Prince fans file petition demanding federal grand jury probe into the musician’s death

MINNEAPOLIS — A group of Prince fans on Tuesday asked the U.S. Attorney’s Office in Minnesota to open a grand jury investigation into the rock star’s death.

Federal, state and county law enforcement officers spent almost two years investigating Prince’s accidental fatal overdose but were not able to trace the source of the painkiller that killed him in April 2016.

“We want justice to be served,” said Nicole Welage, one of more than a dozen Prince fans who pushed to petition for a federal grand jury investigation.

The U.S. Attorney’s Office declined Tuesday to comment on the petition. Earlier this year, officials there said prosecutors found “no credible evidence” that would lead to federal criminal charges. The case is now considered inactive.

Welage said she and other fans poured through 214 pages of investigative documents along with the transcript of the 911 call made to authorities after Prince was found in his Paisley Park home. More answers are needed, she said.

The petition, signed by more than 6,000 Prince fans, suggests that a grand jury would be able to “properly investigate his death.” The fans also delivered their petition to local and state officials.

The person who supplied the drug to Prince needs to be held accountable and the “tarnishing” of Prince’s image stopped, Welage said.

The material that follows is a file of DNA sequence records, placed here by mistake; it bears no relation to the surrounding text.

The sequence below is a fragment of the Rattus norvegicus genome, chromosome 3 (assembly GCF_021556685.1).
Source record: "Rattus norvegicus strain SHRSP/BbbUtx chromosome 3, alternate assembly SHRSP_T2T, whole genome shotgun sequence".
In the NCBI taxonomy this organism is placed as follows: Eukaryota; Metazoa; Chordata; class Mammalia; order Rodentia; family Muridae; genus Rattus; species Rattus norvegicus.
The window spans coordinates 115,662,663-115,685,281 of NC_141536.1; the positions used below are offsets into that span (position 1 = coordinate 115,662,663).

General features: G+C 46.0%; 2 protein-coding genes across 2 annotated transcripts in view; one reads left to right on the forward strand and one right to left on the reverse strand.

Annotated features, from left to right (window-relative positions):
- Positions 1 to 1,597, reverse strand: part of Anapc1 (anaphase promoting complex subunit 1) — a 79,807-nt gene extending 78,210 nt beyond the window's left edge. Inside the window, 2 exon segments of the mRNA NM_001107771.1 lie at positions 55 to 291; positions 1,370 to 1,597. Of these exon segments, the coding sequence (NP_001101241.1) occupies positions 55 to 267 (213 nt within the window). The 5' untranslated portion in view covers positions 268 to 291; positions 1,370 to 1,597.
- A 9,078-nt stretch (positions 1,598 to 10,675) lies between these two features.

— Star Tribune

Michael Jordan describes why Florence moved him to contribute $2M

CHARLOTTE, N.C. — Charlotte Hornets owner Michael Jordan thought about all the spots that made Wilmington home growing up and was moved to dramatic action.

“You gotta take care of home,” Jordan told The Charlotte Observer on Tuesday, in an exclusive interview about his decision to contribute $2 million to relief and recovery efforts in the wake of Hurricane Florence.

Jordan was raised in the coastal city of Wilmington before moving on to star at North Carolina and in the NBA. He said scenes of the destruction from rain and wind in both North and South Carolina had him flashing back to old haunts.

“Wilmington truly is my home. Kept thinking about all those places I grew up going to,” Jordan said. “And the deaths — it was so sad about the babies (that died, including one in Gaston County). You don’t want to see any of that anywhere, but when it’s home, that’s tough to swallow.”

Jordan’s contribution will be in the form of $1 million each to the American Red Cross and the Foundation for the Carolinas Florence Response Fund. The Red Cross is providing food and shelter to those displaced by the storm. The Foundation for the Carolinas directs funds to nonprofits in North and South Carolina.

Jordan told the Observer that two-pronged approach is intended to address not just the immediate impact of the storm but the long-term effects on those all over the Carolinas whose lives have been changed for the worse.

“People need to understand this will not be a week-long process. This is going to have a huge disruption on people’s lives — not for 10 days, but for years,” Jordan said.

Jordan aspires that his contribution can have a viral effect on others to donate money and effort, and not view this as a problem that will be solved in a matter of weeks.

“I hope people understand the importance of this and direct their attention to making things better,” Jordan said. “It’s going to take a lot of performance all over” the Carolinas.